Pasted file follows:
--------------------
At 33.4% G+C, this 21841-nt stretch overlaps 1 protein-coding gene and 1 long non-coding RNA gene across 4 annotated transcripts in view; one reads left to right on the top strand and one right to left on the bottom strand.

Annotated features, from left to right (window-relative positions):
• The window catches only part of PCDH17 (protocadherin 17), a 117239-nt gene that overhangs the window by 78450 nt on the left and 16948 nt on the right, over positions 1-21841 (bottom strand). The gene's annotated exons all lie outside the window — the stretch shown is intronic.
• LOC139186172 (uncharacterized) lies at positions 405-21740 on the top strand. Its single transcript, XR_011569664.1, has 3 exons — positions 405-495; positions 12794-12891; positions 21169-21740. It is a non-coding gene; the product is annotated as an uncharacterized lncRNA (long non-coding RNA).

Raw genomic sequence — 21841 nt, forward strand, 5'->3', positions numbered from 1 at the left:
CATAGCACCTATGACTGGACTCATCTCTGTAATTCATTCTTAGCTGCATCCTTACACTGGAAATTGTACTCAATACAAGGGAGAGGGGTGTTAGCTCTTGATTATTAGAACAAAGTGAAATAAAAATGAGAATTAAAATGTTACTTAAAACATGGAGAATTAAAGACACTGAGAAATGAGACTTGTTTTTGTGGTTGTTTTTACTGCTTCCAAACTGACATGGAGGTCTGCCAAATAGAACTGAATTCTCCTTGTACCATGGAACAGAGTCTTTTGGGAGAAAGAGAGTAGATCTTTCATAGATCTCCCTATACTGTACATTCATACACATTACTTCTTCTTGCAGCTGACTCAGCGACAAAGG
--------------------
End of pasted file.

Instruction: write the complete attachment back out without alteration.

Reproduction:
At 33.4% G+C, this 21841-nt stretch overlaps 1 protein-coding gene and 1 long non-coding RNA gene across 4 annotated transcripts in view; one reads left to right on the top strand and one right to left on the bottom strand.

Annotated features, from left to right (window-relative positions):
• The window catches only part of PCDH17 (protocadherin 17), a 117239-nt gene that overhangs the window by 78450 nt on the left and 16948 nt on the right, over positions 1-21841 (bottom strand). The gene's annotated exons all lie outside the window — the stretch shown is intronic.
• LOC139186172 (uncharacterized) lies at positions 405-21740 on the top strand. Its single transcript, XR_011569664.1, has 3 exons — positions 405-495; positions 12794-12891; positions 21169-21740. It is a non-coding gene; the product is annotated as an uncharacterized lncRNA (long non-coding RNA).

Raw genomic sequence — 21841 nt, forward strand, 5'->3', positions numbered from 1 at the left:
CATAGCACCTATGACTGGACTCATCTCTGTAATTCATTCTTAGCTGCATCCTTACACTGGAAATTGTACTCAATACAAGGGAGAGGGGTGTTAGCTCTTGATTATTAGAACAAAGTGAAATAAAAATGAGAATTAAAATGTTACTTAAAACATGGAGAATTAAAGACACTGAGAAATGAGACTTGTTTTTGTGGTTGTTTTTACTGCTTCCAAACTGACATGGAGGTCTGCCAAATAGAACTGAATTCTCCTTGTACCATGGAACAGAGTCTTTTGGGAGAAAGAGAGTAGATCTTTCATAGATCTCCCTATACTGTACATTCATACACATTACTTCTTCTTGCAGCTGACTCAGCGACAAAGG